Posts from Monday Aug 13 2012

The Closer


Markets lost steam today as weak Japanese export and growth data highlighted a lack of global demand. The S&P 500 closed down 0.13 per cent. Read more

More on banks and housing

Last week we wrote about how US lending standards for mortgages have continued to tighten — in severe contrast to standards for other kinds of loans.

This was reinforced by the Fed’s senior loan officer survey for July, but we didn’t take a very close look at other parts that also shed some light on what’s happening with banks and the housing market. Read more

A(nother, yes) Paul Ryan roundup

We didn’t want to overload our daily Further Further Reading list with a single topic, so call this a special edition:


Songbird in the Wharf sings its own tune

London commercial real estate has survived the crisis better than many would have predicted. Demand has been underwhelming, yet relatively weak supply growth has meant prices remained pretty stable, at least in the prime areas.

But some companies have got themselves into interesting situations even though they own some of the capital’s most sought-after assets. Read more

The bank CEO with droopy-the-dog eyes

Oh, Jamie…

Jamie, “America’s least-hated banker”, according to the New York Times back in 2010. Read more

Bundesverfassungsgericht risk strikes again

A Swiss bank asks a German professor for advice to clients on the prospects for a European bailout fund.

It must be Karlsruhe and ESM ratification! Read more

A dot comedy

Consider this fabulous failure of a stock…

 Read more

Labour productivity vs demographics

To what extent has Japan’s soft growth over the past 20 years been due to its population ageing? And to what extent unfavourable demographics can be offset by increases in labour market participation (especially by old people) and/or labour productivity gains?

Citi’s Nathan Sheets and Robert Sockin have put together a very useful comparison of (mostly supply-side) measures for the US, Japan and eurozone that examine these questions. They’ve “decomposed” real GDP-per capita down into labour productivity, employment rate, labour force participation, and the share of the working-age population. Read more

The (early) Lunch Wrap

Good morning, New York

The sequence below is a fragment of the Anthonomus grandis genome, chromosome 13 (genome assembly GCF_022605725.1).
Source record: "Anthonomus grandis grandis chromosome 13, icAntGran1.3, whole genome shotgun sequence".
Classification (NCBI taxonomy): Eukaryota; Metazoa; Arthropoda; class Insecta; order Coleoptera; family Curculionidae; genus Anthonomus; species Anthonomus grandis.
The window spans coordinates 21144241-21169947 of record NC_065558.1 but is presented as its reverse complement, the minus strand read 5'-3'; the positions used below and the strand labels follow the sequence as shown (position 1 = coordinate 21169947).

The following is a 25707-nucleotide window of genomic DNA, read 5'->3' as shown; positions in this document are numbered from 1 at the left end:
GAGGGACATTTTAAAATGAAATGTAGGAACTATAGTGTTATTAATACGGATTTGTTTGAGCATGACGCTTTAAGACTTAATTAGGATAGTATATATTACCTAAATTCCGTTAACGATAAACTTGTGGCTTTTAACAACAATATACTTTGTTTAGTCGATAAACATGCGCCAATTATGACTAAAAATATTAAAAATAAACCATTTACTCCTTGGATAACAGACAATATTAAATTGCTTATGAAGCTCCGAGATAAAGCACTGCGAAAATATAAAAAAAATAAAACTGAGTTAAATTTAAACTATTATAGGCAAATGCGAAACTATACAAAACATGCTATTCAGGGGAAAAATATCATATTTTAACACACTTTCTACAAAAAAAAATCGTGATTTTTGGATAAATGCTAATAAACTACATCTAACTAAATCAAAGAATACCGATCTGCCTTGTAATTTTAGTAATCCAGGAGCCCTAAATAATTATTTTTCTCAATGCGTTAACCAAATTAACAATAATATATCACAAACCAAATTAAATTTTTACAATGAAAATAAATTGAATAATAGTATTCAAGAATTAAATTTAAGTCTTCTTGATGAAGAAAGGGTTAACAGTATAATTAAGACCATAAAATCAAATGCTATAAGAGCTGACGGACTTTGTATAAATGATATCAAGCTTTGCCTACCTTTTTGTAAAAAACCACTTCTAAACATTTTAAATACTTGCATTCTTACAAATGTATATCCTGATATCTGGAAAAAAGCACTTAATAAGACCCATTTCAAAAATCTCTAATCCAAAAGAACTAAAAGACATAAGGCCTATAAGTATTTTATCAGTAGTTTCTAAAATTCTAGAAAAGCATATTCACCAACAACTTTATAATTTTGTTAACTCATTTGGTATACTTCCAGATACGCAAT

On dough and dating

During a recession, people stay at home more rather than going out. It’s cheaper. Either that, or they are guarding the cash they stashed under the mattress.

The Economist has treated us to a couple of examples of companies that do particularly well from the two tendencies of stashing cash and staying in: money printers, and online dating agencies. Read more

Shale oil everywhere… for a while

The US is going to be free from the tyranny of imported crude oil soon, according to just about everyone. This is thanks to the wonders of shale gas extraction technologies being applied to sizeable and mostly untapped shale oil reserves. Previously marginal resources can now be economically extracted. Even the Europeans are getting excited about it. It’s a game changer.

You can probably guess what’s coming next… Read more

State-backed bond-buyers?

It’s been a while since FT Alphaville looked at ICO, or the Instituto de Crédito Oficial.

This is Spain’s state-owned lender for ‘any economic activity which, on account of its social, cultural, innovative or ecological significance, merits promotion and development.’ Read more

Further reading

Elsewhere on Monday,

– The Belgian central bank governor and the magic bazooka. Read more

The 6am Cut London

Japan’s Q2 GDP was much weaker than expected, at 0.3% growth compared to consensus forecasts of 2.3%. The preliminary official data showed an annualised rate of 1.4% for the quarter, which was well down on the 4.7% recorded in Q1. Exports to the EU and China slowed, and public investment in rubble-clearing and nuclear decontamination projects were not as big as expected (Financial Times). Asian stocks swung around on the news (Bloomberg).

Standard Chartered is pushing for a settlement with the New York state banking regulators over its Iranian dealings, ahead of a preliminary hearing on Wednesday. The bank will agree to comply with a request from New York’s Department of Financial Services to hire an external monitor to ensure it meets US compliance rules. Any deal would have to be first agreed by several US regulators. Sources close to StanChart said no such offer had yet been made (Financial Times). Read more

Weekend news catch-up

Weekend headlines from the FT and other UK media:*

From The FTRead more